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Samuel Maverick

Birthplace: Awliscombe, Devon, , England
Death: between August 16, 1670 and 1674 (63-76)
Perhaps his house at #50 Broadway, New York, New York, New York
Immediate Family:

Son of Rev John Maverick; Rev John Maverick and Mary Maverick
Husband of Amias Maverick
Father of Nathaniel Maverick, of Barbados; Samuel Maverick, Jr. and Mary Hooke
Brother of Moses Maverick; Elias Maverick, Sr.; Aaron Maverick; Mary Maverick; Mary Maverick and 12 others

Managed by: Kira Rachele Jay
Last Updated:

About Samuel Maverick

Samuel Maverick (c. 1602 - c. 1670) was a 17th-century English colonist in what is now 'Massachusetts,' the United States. Arriving ahead of the famed Winthrop Fleet, Maverick became one of the earliest settlers, one of the largest landowners and one of the first slave-owners in Massachusetts. He signed his name Mavericke.

Married, as her 2nd husband, with AMIAS (Cole) THOMSON, widow of David Thomson.


In the years following the settling at Plymouth, several attempts were made to establish settlements on the shores of Massachusetts Bay for the purpose of fishing and trade. Grants had to be secured from the Council of New England.

Samuel Maverick had chose to settle on a little hill that faced the inner harbor at the confluence of two rivers, an ideal place to set up a trading post. The hill contained fertile ground, practicable for farming and had many fresh water springs. Maverick made his settlement in 1624 and built a fortified house, the first permanent house in Massachusetts (It is believed this house was located near the beginning of the pier on Admiral's Hill). In "A Brief Description of New England" written about 1660, Maverick says: "One house yet standing there which is the Antientist house in the Massachusetts Government, a house which the year 1625 I fortified with a Pillizado and flankers and gunnes both belowe and above in them which awed the Indians who at the time had a mind to cutt off the English."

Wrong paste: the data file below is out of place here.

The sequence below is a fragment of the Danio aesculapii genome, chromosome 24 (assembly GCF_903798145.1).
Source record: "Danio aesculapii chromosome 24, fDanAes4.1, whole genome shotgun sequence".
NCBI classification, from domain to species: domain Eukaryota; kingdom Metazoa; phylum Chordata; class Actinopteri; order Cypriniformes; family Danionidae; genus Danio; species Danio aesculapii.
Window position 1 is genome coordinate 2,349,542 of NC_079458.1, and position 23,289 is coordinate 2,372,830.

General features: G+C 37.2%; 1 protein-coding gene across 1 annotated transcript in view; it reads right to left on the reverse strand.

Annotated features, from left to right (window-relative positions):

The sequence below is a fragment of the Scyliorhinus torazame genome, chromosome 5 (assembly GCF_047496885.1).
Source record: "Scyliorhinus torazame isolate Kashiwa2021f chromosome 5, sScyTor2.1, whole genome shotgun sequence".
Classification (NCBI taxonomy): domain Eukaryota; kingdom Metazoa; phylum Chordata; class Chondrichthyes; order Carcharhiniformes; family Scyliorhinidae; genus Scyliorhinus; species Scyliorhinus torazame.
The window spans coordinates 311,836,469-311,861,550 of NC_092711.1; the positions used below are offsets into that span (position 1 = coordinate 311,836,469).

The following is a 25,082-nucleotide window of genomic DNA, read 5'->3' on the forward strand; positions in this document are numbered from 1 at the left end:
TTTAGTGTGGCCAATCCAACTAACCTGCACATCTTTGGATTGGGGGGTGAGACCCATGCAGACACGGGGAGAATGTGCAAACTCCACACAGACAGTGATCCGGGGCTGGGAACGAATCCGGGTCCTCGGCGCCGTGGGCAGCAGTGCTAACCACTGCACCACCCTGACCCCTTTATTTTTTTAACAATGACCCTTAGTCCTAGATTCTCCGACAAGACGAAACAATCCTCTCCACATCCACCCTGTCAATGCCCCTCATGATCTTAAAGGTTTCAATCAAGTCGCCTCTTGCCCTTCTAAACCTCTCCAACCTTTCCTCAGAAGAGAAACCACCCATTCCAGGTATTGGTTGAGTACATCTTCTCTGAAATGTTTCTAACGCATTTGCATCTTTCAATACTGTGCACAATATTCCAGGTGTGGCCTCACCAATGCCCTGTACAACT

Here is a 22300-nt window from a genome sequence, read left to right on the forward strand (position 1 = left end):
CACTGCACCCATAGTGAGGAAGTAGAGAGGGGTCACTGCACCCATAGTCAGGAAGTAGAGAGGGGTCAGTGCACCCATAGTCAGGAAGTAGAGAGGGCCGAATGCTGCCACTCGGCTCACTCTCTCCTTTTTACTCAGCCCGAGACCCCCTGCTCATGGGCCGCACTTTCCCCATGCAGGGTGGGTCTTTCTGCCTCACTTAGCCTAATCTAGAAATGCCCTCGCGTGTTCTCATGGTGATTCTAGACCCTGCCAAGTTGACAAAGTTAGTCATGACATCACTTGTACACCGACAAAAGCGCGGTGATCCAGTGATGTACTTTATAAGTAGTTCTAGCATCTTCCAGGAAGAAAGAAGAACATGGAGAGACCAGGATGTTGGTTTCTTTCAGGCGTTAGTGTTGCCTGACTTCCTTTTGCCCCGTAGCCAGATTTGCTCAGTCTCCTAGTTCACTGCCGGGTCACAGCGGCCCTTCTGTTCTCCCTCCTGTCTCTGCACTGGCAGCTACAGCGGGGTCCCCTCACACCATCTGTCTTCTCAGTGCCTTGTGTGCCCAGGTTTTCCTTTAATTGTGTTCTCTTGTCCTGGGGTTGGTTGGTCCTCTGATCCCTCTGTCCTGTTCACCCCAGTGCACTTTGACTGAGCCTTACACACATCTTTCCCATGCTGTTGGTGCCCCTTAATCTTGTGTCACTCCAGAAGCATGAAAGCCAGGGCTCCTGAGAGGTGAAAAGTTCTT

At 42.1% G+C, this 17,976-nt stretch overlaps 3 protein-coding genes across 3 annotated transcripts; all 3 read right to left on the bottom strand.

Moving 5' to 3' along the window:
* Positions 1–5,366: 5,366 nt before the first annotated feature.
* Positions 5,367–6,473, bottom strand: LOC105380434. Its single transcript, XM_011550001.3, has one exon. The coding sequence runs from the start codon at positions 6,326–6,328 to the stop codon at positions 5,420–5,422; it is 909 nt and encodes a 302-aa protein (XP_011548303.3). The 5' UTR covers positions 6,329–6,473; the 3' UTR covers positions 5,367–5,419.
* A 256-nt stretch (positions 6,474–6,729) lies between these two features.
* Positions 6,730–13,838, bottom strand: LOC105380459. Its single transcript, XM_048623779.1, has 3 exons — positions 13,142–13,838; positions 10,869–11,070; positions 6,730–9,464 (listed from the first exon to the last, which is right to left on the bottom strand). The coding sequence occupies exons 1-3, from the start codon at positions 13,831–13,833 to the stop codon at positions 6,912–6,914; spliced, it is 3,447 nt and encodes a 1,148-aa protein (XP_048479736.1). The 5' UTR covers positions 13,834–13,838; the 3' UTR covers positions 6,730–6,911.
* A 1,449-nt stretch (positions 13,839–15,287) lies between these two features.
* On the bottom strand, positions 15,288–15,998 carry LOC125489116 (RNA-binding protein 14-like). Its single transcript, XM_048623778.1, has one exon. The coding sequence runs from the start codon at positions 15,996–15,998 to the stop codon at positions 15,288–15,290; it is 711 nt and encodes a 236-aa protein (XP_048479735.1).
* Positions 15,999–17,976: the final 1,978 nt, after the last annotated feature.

There is not too much information known about Samuel Maverick and much of it is conjecture. He was born to the Reverend John Maverick, an Episcopalian minister, and Mary (Gye) Maverick in 1602. Samuel Maverick came to America in 1624 the same year he settled Winnisimmet. In 1628 Samuel Maverick married Amias the widow of David Thompson. Amias inherited all David Thompson's property holdings and influence. Through his marriage Maverick acquired these holdings, influencial position and Noddle's Island. Amias was older than Samuel and had one son John Thompson. This marriage brought three children, Nathaniel, Samuel and Mary. Maverick was granted property rights to all of modern day Chelsea except Prattville. In 1631, the first ferry in the state and possibly the country, was granted permission to run from the Maverick farm to Charlestown and Boston. Maverick sold all his Winnisimmet holdings, except his personal farm, to Richard Bellingham in March 1635 and moved to Noddle's Island.

From Samuel Maverick: The Real Founders of New England

Maverick was a trader in furs and a successful man of business.

He was a staunch churchman and loyal to the King. Charles II appointed him with others in 1664 to settle the affairs of New England and New Netherland. He had a house on the Broadway, New York, and died there between 1670 and 1676.

In the spring of 1627 Captain John Fells, master of a shallop who had come in Captain Johnston's larger ship with Irish settlers for Virginia, was received with his maidservant by Samuel Maverick at Winnesimmet and no doubt found congenial companionship. The settlement at Winnesimmet was in those days as to its standard in morals and drinking mid-way between Plymouth and Merrymount. Maverick himself was a cultivated and able gentleman, but of a convivial nature. The men who served him at his fortified trading post were of the type familiar to readers of Bret Harte's mining town stories. The Indians who camped near the white men were not slow to practice European vices. That Maverick was not expelled is due no doubt to his social position, his father's prominence as a clergyman, and perhaps in some measure to his genial nature.